Four Seasons of Silly Symphonies
There is a season, turn turn turn – Or so the song goes. The changing seasons have always been a source of inspiration for artists, from Antonio Vivaldi to Walter Disney. In 1929 the Disney Studio began a series of cartoons called Silly Symphonies which, as the name suggests, were designed to emphasize music and the latest technical innovation of synchronized sound. During the first year of Silly Symphonies the animation studio created a four-part animated interpretation of the seasonal cycle: Springtime (1929), Summer (1930), Autumn (1930) and Winter (1930). When viewed as a single programme, the four seasons showcase the rapidly evolving style and expertise of the animators as well as foreshadowing Disney’s ambition towards larger-scale projects like Fantasia (1940).
The first of the silly cycle, Springtime, was released in the fall (not spring) of 1929 and it was directed by Walt Disney himself. During the pre-Mickey days of the Alice Comedies and Oswald The Lucky Rabbit, Walter was the lead animation director on virtually all cartoons released by the studio but as early as 1930 his role changed to that of an executive producer and creative overseer of an extremely in-demand production company. As they were produced during a formative year for the studio, Disney’s four seasons reflect a passing of the torch from Walter those animators that directly succeeded him and who were able to advance his vision for a quality of animation that had not been seen before. Summer and Autumn were directed by Ub Iwerks, the man who is credited with designing Mickey Mouse and responsible for a number of significant technical innovations in the animating process. Autumn was the last cartoon that Iwerks directed for his long-time friend and partner Disney before being lured away by producer Pat Powers to create his own line of cartoons released through MGM.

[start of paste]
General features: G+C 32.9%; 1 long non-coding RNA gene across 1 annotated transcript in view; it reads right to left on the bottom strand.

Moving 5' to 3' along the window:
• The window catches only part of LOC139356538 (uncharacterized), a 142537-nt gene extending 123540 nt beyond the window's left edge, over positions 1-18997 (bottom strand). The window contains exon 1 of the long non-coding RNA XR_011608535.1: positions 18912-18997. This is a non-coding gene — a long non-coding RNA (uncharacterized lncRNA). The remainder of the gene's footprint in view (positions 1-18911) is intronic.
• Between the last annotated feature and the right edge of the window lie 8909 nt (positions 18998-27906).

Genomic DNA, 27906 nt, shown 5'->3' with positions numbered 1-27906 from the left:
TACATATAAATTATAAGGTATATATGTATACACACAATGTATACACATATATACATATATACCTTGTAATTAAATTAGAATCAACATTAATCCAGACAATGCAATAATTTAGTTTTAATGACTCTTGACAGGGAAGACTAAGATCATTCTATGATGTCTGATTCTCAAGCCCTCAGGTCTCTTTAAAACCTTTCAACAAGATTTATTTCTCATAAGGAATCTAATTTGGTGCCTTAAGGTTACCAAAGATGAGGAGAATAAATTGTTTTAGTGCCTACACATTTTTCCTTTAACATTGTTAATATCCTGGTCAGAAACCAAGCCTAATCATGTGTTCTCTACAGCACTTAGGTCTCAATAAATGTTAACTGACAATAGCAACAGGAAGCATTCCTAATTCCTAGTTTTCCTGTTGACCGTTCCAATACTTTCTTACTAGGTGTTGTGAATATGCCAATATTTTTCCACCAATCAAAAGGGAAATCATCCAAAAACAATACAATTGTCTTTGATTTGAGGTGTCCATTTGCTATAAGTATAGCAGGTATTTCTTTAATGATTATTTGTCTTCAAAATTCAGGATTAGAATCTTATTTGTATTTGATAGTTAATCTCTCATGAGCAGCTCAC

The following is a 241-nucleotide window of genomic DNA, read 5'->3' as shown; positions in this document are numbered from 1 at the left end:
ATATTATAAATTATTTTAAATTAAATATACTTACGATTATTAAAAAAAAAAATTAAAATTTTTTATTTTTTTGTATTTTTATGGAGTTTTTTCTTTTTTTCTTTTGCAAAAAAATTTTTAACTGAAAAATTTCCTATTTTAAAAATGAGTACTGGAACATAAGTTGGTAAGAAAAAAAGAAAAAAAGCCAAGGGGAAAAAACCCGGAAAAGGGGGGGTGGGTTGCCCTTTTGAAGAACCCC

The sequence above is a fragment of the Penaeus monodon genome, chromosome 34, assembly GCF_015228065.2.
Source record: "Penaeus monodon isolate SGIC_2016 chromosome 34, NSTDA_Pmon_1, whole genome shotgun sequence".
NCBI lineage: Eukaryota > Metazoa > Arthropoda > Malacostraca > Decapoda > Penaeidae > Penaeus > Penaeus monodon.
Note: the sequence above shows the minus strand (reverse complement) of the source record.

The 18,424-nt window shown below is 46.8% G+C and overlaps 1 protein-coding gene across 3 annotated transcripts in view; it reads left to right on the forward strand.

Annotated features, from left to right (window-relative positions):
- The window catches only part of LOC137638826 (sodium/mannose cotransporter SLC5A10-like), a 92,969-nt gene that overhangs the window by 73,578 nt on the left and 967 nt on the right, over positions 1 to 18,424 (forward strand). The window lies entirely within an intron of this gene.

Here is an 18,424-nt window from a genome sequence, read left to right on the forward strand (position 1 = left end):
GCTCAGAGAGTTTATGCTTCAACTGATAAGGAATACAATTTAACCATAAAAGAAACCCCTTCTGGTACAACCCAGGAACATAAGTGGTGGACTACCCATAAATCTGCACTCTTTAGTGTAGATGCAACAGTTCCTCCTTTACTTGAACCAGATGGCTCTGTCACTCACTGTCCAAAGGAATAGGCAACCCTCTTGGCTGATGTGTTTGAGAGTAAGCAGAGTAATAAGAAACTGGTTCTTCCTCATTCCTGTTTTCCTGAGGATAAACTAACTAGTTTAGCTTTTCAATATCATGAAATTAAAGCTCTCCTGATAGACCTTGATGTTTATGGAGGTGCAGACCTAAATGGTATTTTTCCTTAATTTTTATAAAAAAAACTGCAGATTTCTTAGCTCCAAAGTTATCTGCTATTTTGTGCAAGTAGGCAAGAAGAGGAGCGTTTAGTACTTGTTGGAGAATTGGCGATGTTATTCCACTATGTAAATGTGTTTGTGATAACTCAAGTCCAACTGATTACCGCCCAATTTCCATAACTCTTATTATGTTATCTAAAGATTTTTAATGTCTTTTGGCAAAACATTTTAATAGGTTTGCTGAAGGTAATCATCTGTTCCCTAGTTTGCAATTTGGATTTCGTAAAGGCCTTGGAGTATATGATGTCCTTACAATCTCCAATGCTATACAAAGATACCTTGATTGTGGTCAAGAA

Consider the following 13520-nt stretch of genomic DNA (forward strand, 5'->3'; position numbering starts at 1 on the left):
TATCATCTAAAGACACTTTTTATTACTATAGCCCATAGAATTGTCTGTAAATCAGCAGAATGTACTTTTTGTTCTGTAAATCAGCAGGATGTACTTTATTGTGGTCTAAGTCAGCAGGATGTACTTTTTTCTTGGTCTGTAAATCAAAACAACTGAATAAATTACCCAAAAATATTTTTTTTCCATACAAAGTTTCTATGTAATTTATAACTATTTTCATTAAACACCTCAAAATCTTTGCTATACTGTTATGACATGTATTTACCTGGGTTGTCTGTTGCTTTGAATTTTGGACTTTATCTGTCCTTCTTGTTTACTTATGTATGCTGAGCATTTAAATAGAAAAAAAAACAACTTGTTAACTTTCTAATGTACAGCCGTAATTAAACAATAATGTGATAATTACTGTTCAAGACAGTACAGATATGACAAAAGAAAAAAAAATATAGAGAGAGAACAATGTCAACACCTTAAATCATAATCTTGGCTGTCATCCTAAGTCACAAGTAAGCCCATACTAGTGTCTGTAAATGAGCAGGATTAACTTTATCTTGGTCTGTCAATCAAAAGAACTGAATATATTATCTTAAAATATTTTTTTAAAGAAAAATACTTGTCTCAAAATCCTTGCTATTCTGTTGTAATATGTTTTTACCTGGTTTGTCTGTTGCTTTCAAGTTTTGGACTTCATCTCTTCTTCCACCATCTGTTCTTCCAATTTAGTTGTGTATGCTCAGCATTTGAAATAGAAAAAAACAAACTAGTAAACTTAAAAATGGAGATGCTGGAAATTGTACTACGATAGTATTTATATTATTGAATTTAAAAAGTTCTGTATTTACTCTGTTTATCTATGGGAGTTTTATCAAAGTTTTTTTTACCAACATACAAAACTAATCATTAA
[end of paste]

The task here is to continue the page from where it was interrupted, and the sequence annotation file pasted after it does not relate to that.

The cycle’s final installment, Winter, was helmed by Burt Gillett who would soon become one of the studio’s most prolific director of Mickey Mouse cartoons. In the years to come, Gillett would direct some of Mickey’s best loved adventures, including The Gorilla Mystery (1930), Mickey’s Pal Pluto (1932) and Lonesome Ghosts (1937). The cycle’s theme of the natural world carries over into Gillett’s next major achievement at Disney; Flowers and Trees (1932), the first film released in full colour using three-strip Technicolor film which garnered the Disney Studio its first Academy Award. But more on that next week.